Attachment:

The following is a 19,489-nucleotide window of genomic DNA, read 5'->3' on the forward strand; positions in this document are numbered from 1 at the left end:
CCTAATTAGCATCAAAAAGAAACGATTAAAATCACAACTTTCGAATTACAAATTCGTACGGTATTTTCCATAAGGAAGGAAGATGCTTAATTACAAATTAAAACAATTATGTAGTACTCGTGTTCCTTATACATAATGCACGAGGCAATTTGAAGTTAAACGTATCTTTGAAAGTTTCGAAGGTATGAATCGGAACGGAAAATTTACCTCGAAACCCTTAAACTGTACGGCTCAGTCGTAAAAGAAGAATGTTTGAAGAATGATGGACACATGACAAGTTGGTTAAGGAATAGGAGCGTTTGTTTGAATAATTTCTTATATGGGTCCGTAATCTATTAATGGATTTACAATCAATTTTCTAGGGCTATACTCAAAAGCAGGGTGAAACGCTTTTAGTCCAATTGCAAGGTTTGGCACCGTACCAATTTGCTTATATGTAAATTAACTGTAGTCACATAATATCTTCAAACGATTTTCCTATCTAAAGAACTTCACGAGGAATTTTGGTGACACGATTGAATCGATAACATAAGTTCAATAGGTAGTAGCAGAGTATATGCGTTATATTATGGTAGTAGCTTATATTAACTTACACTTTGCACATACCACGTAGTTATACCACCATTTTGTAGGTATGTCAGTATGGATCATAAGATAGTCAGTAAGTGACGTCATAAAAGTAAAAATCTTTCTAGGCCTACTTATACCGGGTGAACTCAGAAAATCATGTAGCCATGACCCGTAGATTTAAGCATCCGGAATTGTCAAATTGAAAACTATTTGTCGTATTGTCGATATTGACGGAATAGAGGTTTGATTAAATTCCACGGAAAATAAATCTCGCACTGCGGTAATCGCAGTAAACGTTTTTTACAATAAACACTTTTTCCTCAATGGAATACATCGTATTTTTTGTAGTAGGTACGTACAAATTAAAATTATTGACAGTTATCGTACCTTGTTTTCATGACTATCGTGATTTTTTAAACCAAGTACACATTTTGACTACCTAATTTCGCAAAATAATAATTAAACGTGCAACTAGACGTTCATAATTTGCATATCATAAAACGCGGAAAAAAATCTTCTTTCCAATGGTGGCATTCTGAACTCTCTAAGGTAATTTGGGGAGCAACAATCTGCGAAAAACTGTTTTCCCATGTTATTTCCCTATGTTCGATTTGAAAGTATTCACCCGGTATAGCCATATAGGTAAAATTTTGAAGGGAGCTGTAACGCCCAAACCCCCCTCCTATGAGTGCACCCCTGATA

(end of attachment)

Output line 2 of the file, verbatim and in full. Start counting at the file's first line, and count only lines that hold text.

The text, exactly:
CCTAATTAGCATCAAAAAGAAACGATTAAAATCACAACTTTCGAATTACAAATTCGTACGGTATTTTCCATAAGGAAGGAAGATGCTTAATTACAAATTAAAACAATTATGTAGTACTCGTGTTCCTTATACATAATGCACGAGGCAATTTGAAGTTAAACGTATCTTTGAAAGTTTCGAAGGTATGAATCGGAACGGAAAATTTACCTCGAAACCCTTAAACTGTACGGCTCAGTCGTAAAAGAAGAATGTTTGAAGAATGATGGACACATGACAAGTTGGTTAAGGAATAGGAGCGTTTGTTTGAATAATTTCTTATATGGGTCCGTAATCTATTAATGGATTTACAATCAATTTTCTAGGGCTATACTCAAAAGCAGGGTGAAACGCTTTTAGTCCAATTGCAAGGTTTGGCACCGTACCAATTTGCTTATATGTAAATTAACTGTAGTCACATAATATCTTCAAACGATTTTCCTATCTAAAGAACTTCACGAGGAATTTTGGTGACACGATTGAATCGATAACATAAGTTCAATAGGTAGTAGCAGAGTATATGCGTTATATTATGGTAGTAGCTTATATTAACTTACACTTTGCACATACCACGTAGTTATACCACCATTTTGTAGGTATGTCAGTATGGATCATAAGATAGTCAGTAAGTGACGTCATAAAAGTAAAAATCTTTCTAGGCCTACTTATACCGGGTGAACTCAGAAAATCATGTAGCCATGACCCGTAGATTTAAGCATCCGGAATTGTCAAATTGAAAACTATTTGTCGTATTGTCGATATTGACGGAATAGAGGTTTGATTAAATTCCACGGAAAATAAATCTCGCACTGCGGTAATCGCAGTAAACGTTTTTTACAATAAACACTTTTTCCTCAATGGAATACATCGTATTTTTTGTAGTAGGTACGTACAAATTAAAATTATTGACAGTTATCGTACCTTGTTTTCATGACTATCGTGATTTTTTAAACCAAGTACACATTTTGACTACCTAATTTCGCAAAATAATAATTAAACGTGCAACTAGACGTTCATAATTTGCATATCATAAAACGCGGAAAAAAATCTTCTTTCCAATGGTGGCATTCTGAACTCTCTAAGGTAATTTGGGGAGCAACAATCTGCGAAAAACTGTTTTCCCATGTTATTTCCCTATGTTCGATTTGAAAGTATTCACCCGGTATAGCCATATAGGTAAAATTTTGAAGGGAGCTGTAACGCCCAAACCCCCCTCCTATGAGTGCACCCCTGATA